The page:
acute kidney injury (AKI) is associated with unacceptably high mortality that can range from 40 to 60% in some cases (14). The incidence of AKI continues to increase (15, 16) and is associated with a changing spectrum of illnesses, significant comorbid and extrarenal complications (12), and unsatisfactory preventive or treatment strategies (5). The etiology of AKI is diverse, and ischemia constitutes the major cause of this condition. Ischemic AKI is a dynamic process that often coexists with multiple organ failure and involves hemodynamic alteration, inflammation, and direct injury to the tubular epithelium (9). Interestingly, renal failure per se usually is not the cause of death in AKI (7), but rather both cardiogenic (2, 10) and noncardiogenic acute lung injury (ALI) (13) account for the high mortality associated with AKI. These comorbid conditions can explain the failed treatment regimens, especially when mortality is used as a clinical trial end point. Currently, the mortality of combined AKI and ALI is extremely high and may approach 80% (11). Therefore, defining the mechanism by which AKI causes ALI is important if we are to be successful in reducing overall mortality associated with AKI. Experimental studies demonstrated increased pulmonary vascular permeability, lung edema, alveolar hemorrhage, and leukocyte trafficking following ischemic AKI (1, 6, 8). The recent work of Hoke et al. (4) has shed new light on the role of the kidney in lung injury. In their study, they sought to determine the the effect of an acute cessation of kidney function on lung injury. The absence of clearance was achieved by either bilateral nephrectomies or by bilateral renal pedicle clamps. The latter method using bilateral pedicles clamp for 22 min was associated with effects related to ischemia-reperfusion. AKI induced by ischemia-reperfusion or bilateral nephrectomy was associated with a change in level and pattern of serum cytokines. However, lung injury was similar following renal ischemia-reperfusion or bilateral nephrectomies. These results suggest that the absence of kidneys results in lung injury independent of ischemia-reperfusion. By inference, these results indicate a potentially important role that the kidneys play in maintaining serum cytokine balance and pulmonary homeostasis.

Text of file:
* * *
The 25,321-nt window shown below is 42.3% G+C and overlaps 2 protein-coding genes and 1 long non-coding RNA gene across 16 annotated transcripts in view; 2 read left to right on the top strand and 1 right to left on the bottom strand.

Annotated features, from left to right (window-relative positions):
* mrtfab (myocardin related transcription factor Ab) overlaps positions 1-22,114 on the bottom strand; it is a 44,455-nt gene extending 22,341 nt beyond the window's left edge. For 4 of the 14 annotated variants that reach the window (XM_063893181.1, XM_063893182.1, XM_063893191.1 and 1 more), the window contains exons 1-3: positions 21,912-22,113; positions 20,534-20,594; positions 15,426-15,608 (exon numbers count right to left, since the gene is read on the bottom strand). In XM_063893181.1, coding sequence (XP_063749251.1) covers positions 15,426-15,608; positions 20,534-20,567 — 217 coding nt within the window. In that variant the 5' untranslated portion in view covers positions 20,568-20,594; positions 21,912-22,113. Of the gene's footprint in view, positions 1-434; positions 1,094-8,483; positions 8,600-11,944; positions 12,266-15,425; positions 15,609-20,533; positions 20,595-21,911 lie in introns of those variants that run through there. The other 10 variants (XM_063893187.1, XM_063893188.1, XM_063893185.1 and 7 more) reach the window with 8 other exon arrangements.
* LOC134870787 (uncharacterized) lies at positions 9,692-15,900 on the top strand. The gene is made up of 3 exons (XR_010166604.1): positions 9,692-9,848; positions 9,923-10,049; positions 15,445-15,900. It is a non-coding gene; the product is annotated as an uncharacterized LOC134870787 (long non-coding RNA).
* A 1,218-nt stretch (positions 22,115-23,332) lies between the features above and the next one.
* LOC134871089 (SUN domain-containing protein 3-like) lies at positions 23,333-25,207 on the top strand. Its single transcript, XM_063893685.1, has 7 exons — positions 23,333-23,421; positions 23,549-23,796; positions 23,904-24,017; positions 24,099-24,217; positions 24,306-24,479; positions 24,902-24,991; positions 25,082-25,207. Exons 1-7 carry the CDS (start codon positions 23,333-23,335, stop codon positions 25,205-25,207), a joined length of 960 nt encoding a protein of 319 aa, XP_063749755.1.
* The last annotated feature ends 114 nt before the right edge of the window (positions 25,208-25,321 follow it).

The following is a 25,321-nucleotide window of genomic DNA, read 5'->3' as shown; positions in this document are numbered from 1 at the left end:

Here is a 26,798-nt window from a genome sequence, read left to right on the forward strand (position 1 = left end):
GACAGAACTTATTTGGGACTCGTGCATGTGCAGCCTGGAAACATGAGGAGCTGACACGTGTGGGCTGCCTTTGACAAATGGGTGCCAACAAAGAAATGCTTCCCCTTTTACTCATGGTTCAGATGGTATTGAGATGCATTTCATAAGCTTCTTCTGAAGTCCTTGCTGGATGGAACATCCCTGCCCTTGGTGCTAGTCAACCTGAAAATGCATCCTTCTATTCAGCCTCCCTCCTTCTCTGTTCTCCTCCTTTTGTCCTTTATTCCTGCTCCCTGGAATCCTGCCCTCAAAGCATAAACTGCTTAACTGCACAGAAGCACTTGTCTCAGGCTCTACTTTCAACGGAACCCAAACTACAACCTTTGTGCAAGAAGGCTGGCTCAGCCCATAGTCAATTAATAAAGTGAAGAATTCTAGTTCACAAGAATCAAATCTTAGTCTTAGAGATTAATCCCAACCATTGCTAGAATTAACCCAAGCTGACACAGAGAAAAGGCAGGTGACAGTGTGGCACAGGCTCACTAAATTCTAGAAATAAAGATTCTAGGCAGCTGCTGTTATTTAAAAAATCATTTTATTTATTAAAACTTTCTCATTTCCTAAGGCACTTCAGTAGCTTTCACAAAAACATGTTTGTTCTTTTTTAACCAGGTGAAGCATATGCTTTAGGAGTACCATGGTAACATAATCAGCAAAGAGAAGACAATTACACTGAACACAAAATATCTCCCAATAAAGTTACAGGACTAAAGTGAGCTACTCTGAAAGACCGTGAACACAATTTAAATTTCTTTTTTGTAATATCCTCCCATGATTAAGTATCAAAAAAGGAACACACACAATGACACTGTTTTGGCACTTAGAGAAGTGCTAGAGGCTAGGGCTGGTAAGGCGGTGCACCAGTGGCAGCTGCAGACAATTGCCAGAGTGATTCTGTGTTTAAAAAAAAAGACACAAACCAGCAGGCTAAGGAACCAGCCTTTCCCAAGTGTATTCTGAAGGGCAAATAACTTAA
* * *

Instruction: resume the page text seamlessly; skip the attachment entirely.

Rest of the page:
In this issue of the American Journal of Physiology-Renal Physiology, Hassoun and colleagues (3) addressed the functional and genomic response of the lung following acute renal ischemia-reperfusion injury or bilateral nephrectomies. Interestingly in contrast to the results of Hoke et al. (4), these authors found bilateral renal ischemia-reperfusion injury and bilateral nephrectomies produced disparate effects on lung structure and function. They further correlated these changes with differential lung transcriptome using a global gene expression-profiling model. Global gene expression profiling is a robust tool for identification of diagnostic and mechanism-related candidate genes and can also provide insights into mechanisms of gene regulation, evolution, and the etiology of disease. Their data provide clear distinctions of ischemia-related changes compared with bilateral nephrectomy-related changes in the lung genomic profile. Using bioinformatic analysis, they identified several potentially important genes of an early phase of the immunoinflammatory pathway and a later phase of the apoptotic pathway. These data are scientifically and clinically relevant in defining the complex cross talk between the lung and kidney and will provide insight into human AKI.
These new data by Hassoun et al. (3) and Hoke et al. (4) leave unresolved whether organ ischemia-reperfusion injury is necessary to elicit distant lung dysfunction. Different clamp times between the two studies may be responsible for the discrepancy observed in lung injury. Because there was no direct measure of intravascular volume, this factor cannot be excluded as a contributor to acute lung injury. Additional studies will be necessary to carefully address the contribution to lung injury of increased pulmonary capillary pressure. Furthermore, a more detailed analysis of the mechanism of lung injury is necessary including the role of immune cells and other resident cells. Analysis of lung gene profiles in response to kidney injury will be important in identifying novel genes that may contribute to the pathogenesis of distant lung injury. Ultimately, these studies will need to be translated to human AKI with hopes of improving the morbidity and mortality associated with this devastating disorder.
This work was supported in part by National Institute of Diabetes and Digestive and Kidney Diseases Grants RO1-DK-56223 and RO1-DK-62324.
- Copyright © 2007 the American Physiological Society